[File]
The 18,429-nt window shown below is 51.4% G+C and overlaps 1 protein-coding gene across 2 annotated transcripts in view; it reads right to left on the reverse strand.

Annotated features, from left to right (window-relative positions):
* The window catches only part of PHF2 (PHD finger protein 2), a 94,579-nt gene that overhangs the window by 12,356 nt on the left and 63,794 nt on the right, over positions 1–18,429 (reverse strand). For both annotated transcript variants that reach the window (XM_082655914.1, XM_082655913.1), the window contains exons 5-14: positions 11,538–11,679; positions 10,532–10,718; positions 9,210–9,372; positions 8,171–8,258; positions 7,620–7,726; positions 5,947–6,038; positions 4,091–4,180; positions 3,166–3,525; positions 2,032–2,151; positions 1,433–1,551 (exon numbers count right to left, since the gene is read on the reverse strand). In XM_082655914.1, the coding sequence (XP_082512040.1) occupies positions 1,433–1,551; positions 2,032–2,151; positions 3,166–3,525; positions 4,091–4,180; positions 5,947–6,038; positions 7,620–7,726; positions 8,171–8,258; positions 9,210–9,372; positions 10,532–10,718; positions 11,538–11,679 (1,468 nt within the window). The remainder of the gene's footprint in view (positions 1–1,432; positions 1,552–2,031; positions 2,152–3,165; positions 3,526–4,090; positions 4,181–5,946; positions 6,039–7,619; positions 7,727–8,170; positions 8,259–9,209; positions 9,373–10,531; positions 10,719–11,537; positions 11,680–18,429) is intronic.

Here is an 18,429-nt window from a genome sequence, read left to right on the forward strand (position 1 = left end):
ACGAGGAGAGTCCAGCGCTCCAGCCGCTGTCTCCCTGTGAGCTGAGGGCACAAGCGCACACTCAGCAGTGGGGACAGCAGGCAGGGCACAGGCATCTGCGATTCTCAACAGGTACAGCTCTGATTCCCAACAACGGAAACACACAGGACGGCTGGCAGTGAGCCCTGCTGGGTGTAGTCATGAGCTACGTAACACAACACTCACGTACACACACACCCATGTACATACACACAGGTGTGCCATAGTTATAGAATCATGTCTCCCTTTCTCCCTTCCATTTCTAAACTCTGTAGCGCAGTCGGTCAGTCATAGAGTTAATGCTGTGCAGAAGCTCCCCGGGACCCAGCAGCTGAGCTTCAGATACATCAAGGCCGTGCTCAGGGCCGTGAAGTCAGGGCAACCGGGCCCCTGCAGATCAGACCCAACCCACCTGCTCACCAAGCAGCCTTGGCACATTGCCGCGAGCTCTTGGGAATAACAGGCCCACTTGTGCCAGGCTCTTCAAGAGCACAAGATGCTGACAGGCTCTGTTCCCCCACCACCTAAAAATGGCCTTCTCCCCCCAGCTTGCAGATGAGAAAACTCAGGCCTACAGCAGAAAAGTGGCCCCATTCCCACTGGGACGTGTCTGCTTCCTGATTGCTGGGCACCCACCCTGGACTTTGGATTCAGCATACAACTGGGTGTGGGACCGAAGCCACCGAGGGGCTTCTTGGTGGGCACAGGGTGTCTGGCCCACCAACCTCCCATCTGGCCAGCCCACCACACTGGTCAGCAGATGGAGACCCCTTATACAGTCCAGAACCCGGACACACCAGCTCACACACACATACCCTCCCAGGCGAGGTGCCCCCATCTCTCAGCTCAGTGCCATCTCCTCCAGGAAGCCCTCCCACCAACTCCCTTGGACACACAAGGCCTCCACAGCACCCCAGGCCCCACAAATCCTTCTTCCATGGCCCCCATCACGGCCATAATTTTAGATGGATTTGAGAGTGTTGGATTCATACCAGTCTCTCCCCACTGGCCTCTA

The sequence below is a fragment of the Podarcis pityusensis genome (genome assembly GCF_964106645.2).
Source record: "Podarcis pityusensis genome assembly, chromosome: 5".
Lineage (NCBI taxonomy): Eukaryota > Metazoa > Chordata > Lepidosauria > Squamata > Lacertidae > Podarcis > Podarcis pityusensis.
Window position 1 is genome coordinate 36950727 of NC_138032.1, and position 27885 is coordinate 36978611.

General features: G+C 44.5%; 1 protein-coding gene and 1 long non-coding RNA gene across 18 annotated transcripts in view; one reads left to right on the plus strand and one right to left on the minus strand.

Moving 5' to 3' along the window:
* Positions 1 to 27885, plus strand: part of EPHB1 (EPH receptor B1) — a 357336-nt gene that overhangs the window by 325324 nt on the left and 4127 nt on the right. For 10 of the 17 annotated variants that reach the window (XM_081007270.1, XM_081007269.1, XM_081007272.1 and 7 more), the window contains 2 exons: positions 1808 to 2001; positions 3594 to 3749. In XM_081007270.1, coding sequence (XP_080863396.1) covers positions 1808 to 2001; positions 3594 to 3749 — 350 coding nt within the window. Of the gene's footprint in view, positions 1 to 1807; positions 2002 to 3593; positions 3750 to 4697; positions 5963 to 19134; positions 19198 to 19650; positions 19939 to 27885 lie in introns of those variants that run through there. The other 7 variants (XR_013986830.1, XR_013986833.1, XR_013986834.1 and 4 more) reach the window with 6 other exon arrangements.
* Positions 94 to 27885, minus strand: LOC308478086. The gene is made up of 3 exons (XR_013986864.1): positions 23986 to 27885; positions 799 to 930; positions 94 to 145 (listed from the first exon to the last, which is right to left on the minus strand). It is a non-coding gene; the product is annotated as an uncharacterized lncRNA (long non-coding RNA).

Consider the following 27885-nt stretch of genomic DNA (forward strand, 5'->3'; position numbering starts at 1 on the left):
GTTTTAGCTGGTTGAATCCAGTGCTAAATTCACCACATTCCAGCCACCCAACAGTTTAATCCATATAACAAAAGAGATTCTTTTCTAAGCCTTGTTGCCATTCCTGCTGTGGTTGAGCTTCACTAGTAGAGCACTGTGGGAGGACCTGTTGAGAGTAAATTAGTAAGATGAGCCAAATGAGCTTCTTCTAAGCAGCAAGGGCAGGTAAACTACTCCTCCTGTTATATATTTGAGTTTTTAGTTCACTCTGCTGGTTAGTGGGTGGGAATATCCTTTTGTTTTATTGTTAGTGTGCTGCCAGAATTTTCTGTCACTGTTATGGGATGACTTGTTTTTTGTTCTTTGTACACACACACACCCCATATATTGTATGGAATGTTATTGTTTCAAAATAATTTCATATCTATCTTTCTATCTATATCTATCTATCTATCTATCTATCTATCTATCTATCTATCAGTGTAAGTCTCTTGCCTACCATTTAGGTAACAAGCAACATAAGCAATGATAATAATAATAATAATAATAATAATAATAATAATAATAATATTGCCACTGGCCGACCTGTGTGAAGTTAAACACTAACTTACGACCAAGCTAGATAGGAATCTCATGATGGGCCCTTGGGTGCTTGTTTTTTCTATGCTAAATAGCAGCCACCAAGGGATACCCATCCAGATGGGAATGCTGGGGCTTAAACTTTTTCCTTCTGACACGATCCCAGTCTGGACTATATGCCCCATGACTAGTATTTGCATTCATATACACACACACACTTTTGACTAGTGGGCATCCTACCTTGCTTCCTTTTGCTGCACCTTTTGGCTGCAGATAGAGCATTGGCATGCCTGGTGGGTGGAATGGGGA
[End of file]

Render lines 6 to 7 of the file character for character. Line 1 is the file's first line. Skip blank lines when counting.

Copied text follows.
The sequence below is a fragment of the Podarcis pityusensis genome (genome assembly GCF_964106645.2).
Source record: "Podarcis pityusensis genome assembly, chromosome: 5".